What is the equivalent in production of a system that could be compiled and tested? The releasable product is a finished piece of digital media that can be viewed, heard, or interactively tested.
How do we watch a movie before it is actually finished? From animation production management, we have the concept of a workbook as an animatic of the story boards. The completion and approval of the workbook actually signals the beginning of production, the transition from pre-production to production. We could build on this concept to be a continuous representation of the whole piece through production. It could be the whole system equivalent, which we could use to continually improve.
A 3D workbook could be created by taking these storyboards into 3D form, with loosely fleshed out characters. At first we avoid too much detail, as in avoiding animation, using very rough blocking if at all, with the traditional workbook. So we could start with a textureless ambient occlusion gray-scale rendering of the primary objects and backgrounds represented in the storyboards.
Each improvement to each shot or sequence can be viewed in the context of the overall movie, or by itself. Perhaps the parallel for this in software development would be unit test vs. system test, where the individual shot viewing would be the equivalent of the unit test, while the shot plugged into the viewing of the evolving 3D workbook would be the system test.
So for fast turnaround, the management working as a service to the team continues to improve the speed of plugging improved shots into the 3D workbook for reviewing. That would be the equivalent of increasing the speed of compiling a whole software product.
We used to have to wait for film to be developed to see our dailies. Now in the digital age we could increase the turnaround for feedback. So we may also think of new ways to get feedback to teams up and down the approval chain, in a way to increase delivery speed.
Fast, frequent deliverables
In order to increase the delivery speed, we may also consider the software development practices of minimizing each deliverable. This provides for a more agile path through production. In software development, we have the terms Minimum Viable Product (MVP) and Minimum Viable Experiment (MVE), where we try to make a minimal amount something of value for the customer (MVP) or of value to the team (MVE) when several unknowns need to be explored for the target of an MVP.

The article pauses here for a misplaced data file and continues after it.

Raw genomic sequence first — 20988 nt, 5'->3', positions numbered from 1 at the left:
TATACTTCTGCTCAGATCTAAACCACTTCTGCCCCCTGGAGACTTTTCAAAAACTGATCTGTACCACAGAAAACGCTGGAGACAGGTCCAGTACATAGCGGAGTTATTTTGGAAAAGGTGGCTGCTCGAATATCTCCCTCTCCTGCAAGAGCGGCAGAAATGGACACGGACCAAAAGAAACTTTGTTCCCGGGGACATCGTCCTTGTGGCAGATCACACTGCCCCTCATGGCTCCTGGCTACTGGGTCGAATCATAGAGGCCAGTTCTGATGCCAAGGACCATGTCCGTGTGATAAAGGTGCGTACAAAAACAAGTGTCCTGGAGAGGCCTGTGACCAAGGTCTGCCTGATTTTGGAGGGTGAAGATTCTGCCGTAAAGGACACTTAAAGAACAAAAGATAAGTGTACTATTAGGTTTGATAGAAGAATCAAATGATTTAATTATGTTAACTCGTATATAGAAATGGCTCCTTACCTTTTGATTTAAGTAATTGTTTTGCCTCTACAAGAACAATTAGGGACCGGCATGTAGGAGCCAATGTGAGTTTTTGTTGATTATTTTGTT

In software development, the product owner (PO) works with the customer to develop stories describing that MVP or MVE. In production, the product owner might be the CG supervisor providing the vision. The key is to break a vision down into smaller, leaner parts, that could be inserted into the workbook by shot improvement. So perhaps it is a lead, who works closely with the supervisor, who actually breaks it down into viable pieces. In software development, often the goal is to create stories for MVPs or MVEs that, when addressed by the whole team at once, could be done in one day.
Shot efficiency vs. resource efficiency
Not everything might be able to done in one day, but having such a goal would improve flow efficiency as it is named in software development. This may be in opposition to a culture of traditional optimization of resource efficiency. Because software development depends on teamwork so much, it turns out that focusing on flow efficiency improves software development better than resource efficiency.
So the equivalent in production could be called shot efficiency. And we could most likely come to the agreement that it is better to get shots through faster, than it is to keep busy any given specialist, be they an animator, lighter, compositor.
Team works collaboratively
When a team works collaboratively on a shot, all focused on the same goal, no multi-tasking, shots flow through faster. It is the collaboration that actually makes shot efficiency better than resource efficiency for getting shots through the system. Even if you ask a specialist to help in an area in which they are not necessarily a specialist. Especially, when cross-fertilizing talent like this, the production reduces mistakes and improves solutions which may not be obvious.
Measuring for feedback
Agile practices provide for continual improvement of the process. Feedback for process improvement is accomplished by measuring. For example, one could measure the rate of shot stories accomplished. One could measure the number of shot stories unfinished, unfinished work. Shorter stories can reduce unfinished work. Thereby, shorter stories increase a production’s agility, its adaptability to change. Feedback provides for change, and measurement quantifies how well it is going for more concrete discussion of process, which could otherwise be more subjective and abstract.